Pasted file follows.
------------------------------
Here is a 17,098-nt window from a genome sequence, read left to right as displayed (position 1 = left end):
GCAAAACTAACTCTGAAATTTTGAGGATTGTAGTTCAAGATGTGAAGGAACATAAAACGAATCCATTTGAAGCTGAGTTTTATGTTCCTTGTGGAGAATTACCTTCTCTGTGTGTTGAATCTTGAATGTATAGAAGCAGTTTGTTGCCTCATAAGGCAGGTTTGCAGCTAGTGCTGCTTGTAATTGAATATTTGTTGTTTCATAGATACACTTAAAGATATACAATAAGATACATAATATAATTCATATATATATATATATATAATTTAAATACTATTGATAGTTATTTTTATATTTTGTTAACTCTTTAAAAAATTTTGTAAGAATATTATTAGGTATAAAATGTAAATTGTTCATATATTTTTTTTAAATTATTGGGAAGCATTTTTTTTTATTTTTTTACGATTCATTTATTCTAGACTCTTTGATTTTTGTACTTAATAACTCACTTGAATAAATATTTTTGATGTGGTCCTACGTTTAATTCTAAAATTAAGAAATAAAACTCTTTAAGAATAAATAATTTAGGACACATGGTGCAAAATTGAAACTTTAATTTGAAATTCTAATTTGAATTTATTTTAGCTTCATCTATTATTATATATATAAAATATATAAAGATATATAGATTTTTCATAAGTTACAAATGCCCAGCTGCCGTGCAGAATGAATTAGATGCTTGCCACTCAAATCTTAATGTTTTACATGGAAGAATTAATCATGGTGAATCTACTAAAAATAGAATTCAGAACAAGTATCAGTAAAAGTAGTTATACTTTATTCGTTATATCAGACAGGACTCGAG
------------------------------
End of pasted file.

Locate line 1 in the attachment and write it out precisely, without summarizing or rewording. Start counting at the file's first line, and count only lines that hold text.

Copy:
Here is a 17,098-nt window from a genome sequence, read left to right as displayed (position 1 = left end):